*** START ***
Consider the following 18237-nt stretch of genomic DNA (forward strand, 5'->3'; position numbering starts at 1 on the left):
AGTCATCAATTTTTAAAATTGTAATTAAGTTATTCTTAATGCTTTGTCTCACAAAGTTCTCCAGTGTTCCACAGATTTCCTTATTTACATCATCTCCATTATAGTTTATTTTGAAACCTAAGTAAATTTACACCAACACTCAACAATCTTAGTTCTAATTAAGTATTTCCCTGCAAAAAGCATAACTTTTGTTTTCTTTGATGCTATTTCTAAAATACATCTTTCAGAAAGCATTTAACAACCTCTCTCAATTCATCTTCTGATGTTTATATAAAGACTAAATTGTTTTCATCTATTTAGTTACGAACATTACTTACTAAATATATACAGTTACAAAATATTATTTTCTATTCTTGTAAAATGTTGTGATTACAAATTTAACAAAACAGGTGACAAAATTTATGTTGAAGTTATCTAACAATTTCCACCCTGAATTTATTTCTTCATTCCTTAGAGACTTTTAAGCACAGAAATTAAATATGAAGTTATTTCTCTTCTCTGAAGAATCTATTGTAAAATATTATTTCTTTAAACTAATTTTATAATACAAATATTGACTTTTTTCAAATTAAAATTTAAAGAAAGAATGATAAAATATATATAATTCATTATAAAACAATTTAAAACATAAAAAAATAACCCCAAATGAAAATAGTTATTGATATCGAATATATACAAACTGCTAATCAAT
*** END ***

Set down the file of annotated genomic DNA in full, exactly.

Consider the following 18237-nt stretch of genomic DNA (forward strand, 5'->3'; position numbering starts at 1 on the left):
AGTCATCAATTTTTAAAATTGTAATTAAGTTATTCTTAATGCTTTGTCTCACAAAGTTCTCCAGTGTTCCACAGATTTCCTTATTTACATCATCTCCATTATAGTTTATTTTGAAACCTAAGTAAATTTACACCAACACTCAACAATCTTAGTTCTAATTAAGTATTTCCCTGCAAAAAGCATAACTTTTGTTTTCTTTGATGCTATTTCTAAAATACATCTTTCAGAAAGCATTTAACAACCTCTCTCAATTCATCTTCTGATGTTTATATAAAGACTAAATTGTTTTCATCTATTTAGTTACGAACATTACTTACTAAATATATACAGTTACAAAATATTATTTTCTATTCTTGTAAAATGTTGTGATTACAAATTTAACAAAACAGGTGACAAAATTTATGTTGAAGTTATCTAACAATTTCCACCCTGAATTTATTTCTTCATTCCTTAGAGACTTTTAAGCACAGAAATTAAATATGAAGTTATTTCTCTTCTCTGAAGAATCTATTGTAAAATATTATTTCTTTAAACTAATTTTATAATACAAATATTGACTTTTTTCAAATTAAAATTTAAAGAAAGAATGATAAAATATATATAATTCATTATAAAACAATTTAAAACATAAAAAAATAACCCCAAATGAAAATAGTTATTGATATCGAATATATACAAACTGCTAATCAAT